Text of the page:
Prince Rupert’s Laurie Cullen knows just how smart cancer is.
The development and potential spread of the disease in the body is as cunning and devious as any villain in any tale, which is what makes the triumph over cancer that much more powerful – and the losses that much more devastating.
“It’s a real insidious disease,” Cullen said last week.
“It hides in your body and all of a sudden there it is. It’s constantly reinventing itself. [Doctors] stop it here, and then it pops up somewhere else.”
Just in the past year alone, three people in Cullen’s congregation at St. Paul’s Lutheran Church have passed away from the disease. One death is too many, but that is a huge loss in such a small time frame for the tight community.
Cullen was diagnosed with breast cancer in 2000. Early detection and effective treatment helped her finish treatment by summer 2001, however, she kept taking a couple different hormonal drugs for the next 10 years.
When she first learned of her disease, Cullen stood emotionally in front of her congregation and asked for support. It came in spades, and has for every parishioner for decades.
“Because of that, Sheila [Seidemann] told me she got involved with the Relay for Life, so it’s pretty amazing, very powerful,” Cullen said.
Not only fighting her own battles against cancer, but Cullen saw her husband, mother, sister-in-law, and close friends inflicted in the years after her own diagnosis. They were all told by doctors “You have cancer.”
“I relay in hopes that someday nobody will have to hear those words, because it’s tough,” she said.
“So I hope one day there will be a cure and I [relay] just to show everybody that there is life after cancer. You can have a full abundant life.”
Cullen has been a part of Relay for Life for more than 20 years. This year she’ll walk the survivor lap with the Amazons team.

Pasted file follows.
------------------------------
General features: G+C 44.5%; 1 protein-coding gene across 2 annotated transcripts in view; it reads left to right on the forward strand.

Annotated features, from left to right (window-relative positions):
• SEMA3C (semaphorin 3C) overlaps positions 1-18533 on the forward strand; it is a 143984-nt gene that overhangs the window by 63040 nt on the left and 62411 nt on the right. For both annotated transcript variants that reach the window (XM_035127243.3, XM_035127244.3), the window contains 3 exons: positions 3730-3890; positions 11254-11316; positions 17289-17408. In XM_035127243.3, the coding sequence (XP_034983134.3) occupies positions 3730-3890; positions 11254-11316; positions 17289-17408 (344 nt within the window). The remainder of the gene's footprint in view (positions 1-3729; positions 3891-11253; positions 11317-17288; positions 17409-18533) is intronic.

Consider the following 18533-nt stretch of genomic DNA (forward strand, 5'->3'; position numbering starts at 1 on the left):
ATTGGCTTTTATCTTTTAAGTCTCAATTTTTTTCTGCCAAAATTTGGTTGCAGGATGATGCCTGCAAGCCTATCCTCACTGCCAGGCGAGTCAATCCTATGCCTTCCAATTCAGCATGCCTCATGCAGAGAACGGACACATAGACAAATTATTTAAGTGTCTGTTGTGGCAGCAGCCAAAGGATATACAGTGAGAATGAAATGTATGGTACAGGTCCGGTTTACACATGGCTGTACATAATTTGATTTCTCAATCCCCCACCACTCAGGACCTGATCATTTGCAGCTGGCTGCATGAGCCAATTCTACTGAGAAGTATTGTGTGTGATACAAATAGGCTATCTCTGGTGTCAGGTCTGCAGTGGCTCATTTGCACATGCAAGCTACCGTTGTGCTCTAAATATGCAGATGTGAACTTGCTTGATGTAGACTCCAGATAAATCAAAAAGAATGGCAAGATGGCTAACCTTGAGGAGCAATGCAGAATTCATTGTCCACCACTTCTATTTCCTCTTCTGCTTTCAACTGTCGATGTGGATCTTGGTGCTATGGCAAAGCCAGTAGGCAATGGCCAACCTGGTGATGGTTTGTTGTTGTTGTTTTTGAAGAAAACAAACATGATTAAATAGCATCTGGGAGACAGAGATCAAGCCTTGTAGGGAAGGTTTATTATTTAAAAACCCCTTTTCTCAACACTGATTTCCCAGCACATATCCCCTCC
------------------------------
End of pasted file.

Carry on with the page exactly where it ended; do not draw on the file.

In her recreational time, Cullen is active in dragon boat paddling, tennis and hiking.
“We started [paddling] with 11 breast cancer survivors at that time and so we were very close. We fundraised and we got a boat, but since that time we’ve lost a number of them to cancer and then others have moved away. Some people don’t want to be reminded, so they don’t come out,” she said.
One highlight was the Rio Tinto Alcan Dragon Boat Festival, where the team had purchased their first dragon boat mere weeks before, and they raced among 180 teams for top spot.
The team has 40 members going into the season this year.
“We had only paddled before in a canoe and when we went down there it was pretty amazing. They have the breast cancer race, where it’s just breast cancer teams that compete, and then they have a ceremony after that – very emotional,” Cullen said.
Always staying positive is a hallmark for those fighting the disease, and the Rupertite gets irked whenever some people post about ineffective treatment and that the programs are a sham.
“They say that there really is a cure for cancer and they’re just not telling us, and all the money that’s being raised isn’t being used correctly. Number one it’s not true, and I’d hate to see people not go the regular route for cancer treatment [because of the things being said]. They do so many trials and it’s all documented and I think in B.C., we have one of the best cancer programs,” she said.
“It’s really hurtful when you have someone get cancer for no reason. They’re healthy, they don’t have any bad habits and they get it and they died. It didn’t matter what was done, you want to have somebody to blame, but really, the program here is awesome and they’re making progress.”
You can donate to the Amazons online at the Canadian Cancer Society’s Relay for Life Prince Rupert website or through Facebook at Relay for Life – Prince Rupert.